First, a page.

7 Ways to Avoid “No Results” Pages in Ecommerce Site Search

ecommerce search

Online shoppers who can easily find what they want tend to spend more money. According to a recent WebLinc study, nearly 30% of online shoppers start each visit with a site search; if they can’t find what they’re looking for, they’ll quickly leave the site. The study also found that shoppers using internal site search deliver a 216% higher conversion rate and 21% higher average order value compared to customers that simply browse.

With so much riding on search, generating ‘no results’ pages can be disastrous to conversions. One of the best things you can do for your shoppers is to make it unlikely they’ll ever see this. Smarter search technology can help, but there are other steps you can take regardless of the type of search you’re deploying.

Find Searches That Are Returning Zero Results

The first thing to do is find out what searches are causing “no results” pages to display. There isn’t a report inside of Google Analytics by default, but there are ways to configure it to track this. Your search provider or shopping cart platform may also have a way for you to find this information. Are any of these searches happening in high volumes? If so, they need to be taken care of immediately.

Manage Synonyms

Site visitors often use varied language to look for the same item – for example, pants and trousers; gowns and dresses; tee shirts and tshirts. You’ll want to program common synonyms into your search and/or shopping cart console.

Create Custom Results Pages for Common Misspellings

Online shoppers often make spelling mistakes (especially when using mobile search), and most sites can’t afford to lose out on sales or conversion opportunities due to the frequency of human error.  According to a recent eBay analysis, among the most common misspellings are “shear” for sheer; “elegent” for elegant; “corderoy” for corduroy and “stripped” for striped. For common misspellings like these, organizations can create landing pages with a curated set of products and set up redirects. So for instance, any search for “corderoy pants” will get automatically redirected to a curated list of “corduroy pants” results.

For curated listings such as this, it’s generally a good idea to place products with the highest conversion rates on the top. Some organizations may want to experiment with alternate sorting rules, such as placing house brands or high margin products at the top. This strategy can be very helpful for not just avoiding “no results” pages, but also for displaying search results in a strategic profit-driving manner.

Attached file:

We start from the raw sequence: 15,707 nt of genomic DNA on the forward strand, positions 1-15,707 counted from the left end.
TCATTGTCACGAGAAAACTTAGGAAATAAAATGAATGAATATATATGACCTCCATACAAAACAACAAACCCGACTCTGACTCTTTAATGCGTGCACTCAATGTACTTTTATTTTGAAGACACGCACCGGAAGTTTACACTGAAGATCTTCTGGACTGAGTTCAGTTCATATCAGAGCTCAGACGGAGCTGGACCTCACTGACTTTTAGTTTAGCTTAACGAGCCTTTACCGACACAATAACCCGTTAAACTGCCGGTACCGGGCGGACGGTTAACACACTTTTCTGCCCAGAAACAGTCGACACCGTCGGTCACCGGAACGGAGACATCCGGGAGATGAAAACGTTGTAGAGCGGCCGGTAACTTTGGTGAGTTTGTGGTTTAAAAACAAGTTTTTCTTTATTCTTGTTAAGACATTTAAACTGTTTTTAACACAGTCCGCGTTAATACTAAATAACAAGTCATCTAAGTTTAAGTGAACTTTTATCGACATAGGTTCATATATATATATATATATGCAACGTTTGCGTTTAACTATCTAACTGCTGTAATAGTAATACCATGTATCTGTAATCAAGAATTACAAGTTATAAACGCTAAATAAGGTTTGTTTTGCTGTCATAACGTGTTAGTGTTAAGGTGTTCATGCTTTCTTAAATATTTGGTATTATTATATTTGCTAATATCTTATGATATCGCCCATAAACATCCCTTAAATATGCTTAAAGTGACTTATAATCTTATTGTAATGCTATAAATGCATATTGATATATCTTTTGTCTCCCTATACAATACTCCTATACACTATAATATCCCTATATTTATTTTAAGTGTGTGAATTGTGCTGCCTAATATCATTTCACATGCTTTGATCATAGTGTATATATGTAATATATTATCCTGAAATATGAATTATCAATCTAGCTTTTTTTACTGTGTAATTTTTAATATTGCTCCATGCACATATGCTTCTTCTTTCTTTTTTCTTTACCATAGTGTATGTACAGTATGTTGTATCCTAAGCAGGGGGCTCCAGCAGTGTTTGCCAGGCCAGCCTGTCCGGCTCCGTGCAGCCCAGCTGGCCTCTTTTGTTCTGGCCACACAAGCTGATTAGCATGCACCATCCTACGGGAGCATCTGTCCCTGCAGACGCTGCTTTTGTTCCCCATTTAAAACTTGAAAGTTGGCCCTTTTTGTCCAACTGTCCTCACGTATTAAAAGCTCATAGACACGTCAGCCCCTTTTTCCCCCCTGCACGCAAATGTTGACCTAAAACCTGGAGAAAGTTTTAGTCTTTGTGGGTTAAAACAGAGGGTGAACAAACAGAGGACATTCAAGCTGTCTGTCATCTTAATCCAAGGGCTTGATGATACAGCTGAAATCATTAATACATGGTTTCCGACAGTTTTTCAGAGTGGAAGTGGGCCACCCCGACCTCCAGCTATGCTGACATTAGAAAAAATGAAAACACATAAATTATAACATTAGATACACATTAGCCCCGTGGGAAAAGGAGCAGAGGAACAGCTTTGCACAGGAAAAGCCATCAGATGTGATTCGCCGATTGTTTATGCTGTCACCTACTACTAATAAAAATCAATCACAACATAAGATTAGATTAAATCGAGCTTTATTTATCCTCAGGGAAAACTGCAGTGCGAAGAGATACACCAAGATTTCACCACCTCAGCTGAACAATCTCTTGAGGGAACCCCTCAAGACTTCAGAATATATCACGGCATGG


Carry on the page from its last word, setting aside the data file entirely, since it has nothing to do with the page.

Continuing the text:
Of course, it’s not possible to cover for every possible search that will happen on your site, making a certain number of “no results” searches inevitable. To address these searches, you’ll want to adopt some search user interface (UI) best practices, all designed to make the UI as clear, informative and helpful as possible.

Confirm the Search

If a shopper made some sort of error when entering his or her query, they should be made aware of it so they don’t subconsciously place the blame on your ecommerce site. It can be a good idea to confirm and remind them of what they searched for, beneath the search bar in large font.

Provide Search Term Suggestions

Whenever possible, relevant search term suggestions should appear on this page. Also, explain to the user how they can improve their search query – by checking for typos, trying different or fewer keywords.

Display Related or Similar Products: The goal of the UI on the “no results” page should be to keep the user shopping.  Displaying related or similar products, even though they may not be a perfect match (for example, a red blouse if the searched for blue blouse is unavailable), can be key to making this work. Third-party search solutions are generally required to make this work as machine learning algorithms are used to generate these suggestions.

Category Suggestions

Depending on the scope of products an online store sells, it might be helpful to suggest browsing popular categories.  For example, a store specializing in t-shirts might have success displaying categories such as novelty, or undershirts.


If your search engine isn’t intelligent enough to pick up on certain keywords, it’s possible the contextual ads will do a better job at finding products that match the user’s search query.

When shoppers search for a product on your store, they are often far along in the buyer’s journey. While there are many different types of queries, a good portion of these visitors are ready to make a purchase if they can find the right product. It is incumbent upon eCommerce organizations to take steps to make locating desired items as easy, quick and convenient as possible.  Those tips described above are a strong start and organizations should never stop trying and experimenting – you may be surprised at what works for your visitors.

Trevor Legwinski is Chief Strategy Officer for SearchSpring

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